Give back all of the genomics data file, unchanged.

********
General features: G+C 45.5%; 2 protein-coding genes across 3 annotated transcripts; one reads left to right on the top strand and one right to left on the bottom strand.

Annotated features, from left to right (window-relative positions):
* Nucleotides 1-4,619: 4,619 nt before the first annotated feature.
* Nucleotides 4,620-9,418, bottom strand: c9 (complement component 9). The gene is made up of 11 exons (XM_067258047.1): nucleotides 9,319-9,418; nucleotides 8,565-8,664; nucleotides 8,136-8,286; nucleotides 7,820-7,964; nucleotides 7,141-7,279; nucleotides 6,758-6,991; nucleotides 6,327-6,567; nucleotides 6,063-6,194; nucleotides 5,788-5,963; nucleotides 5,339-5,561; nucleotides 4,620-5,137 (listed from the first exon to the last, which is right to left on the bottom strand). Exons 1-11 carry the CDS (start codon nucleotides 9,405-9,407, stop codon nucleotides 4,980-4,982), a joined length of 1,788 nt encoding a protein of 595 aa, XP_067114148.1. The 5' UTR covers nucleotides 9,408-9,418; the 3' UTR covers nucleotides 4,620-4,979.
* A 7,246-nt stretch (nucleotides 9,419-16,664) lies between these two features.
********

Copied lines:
General features: G+C 45.5%; 2 protein-coding genes across 3 annotated transcripts; one reads left to right on the top strand and one right to left on the bottom strand.

Annotated features, from left to right (window-relative positions):
* Nucleotides 1-4,619: 4,619 nt before the first annotated feature.
* Nucleotides 4,620-9,418, bottom strand: c9 (complement component 9). The gene is made up of 11 exons (XM_067258047.1): nucleotides 9,319-9,418; nucleotides 8,565-8,664; nucleotides 8,136-8,286; nucleotides 7,820-7,964; nucleotides 7,141-7,279; nucleotides 6,758-6,991; nucleotides 6,327-6,567; nucleotides 6,063-6,194; nucleotides 5,788-5,963; nucleotides 5,339-5,561; nucleotides 4,620-5,137 (listed from the first exon to the last, which is right to left on the bottom strand). Exons 1-11 carry the CDS (start codon nucleotides 9,405-9,407, stop codon nucleotides 4,980-4,982), a joined length of 1,788 nt encoding a protein of 595 aa, XP_067114148.1. The 5' UTR covers nucleotides 9,408-9,418; the 3' UTR covers nucleotides 4,620-4,979.
* A 7,246-nt stretch (nucleotides 9,419-16,664) lies between these two features.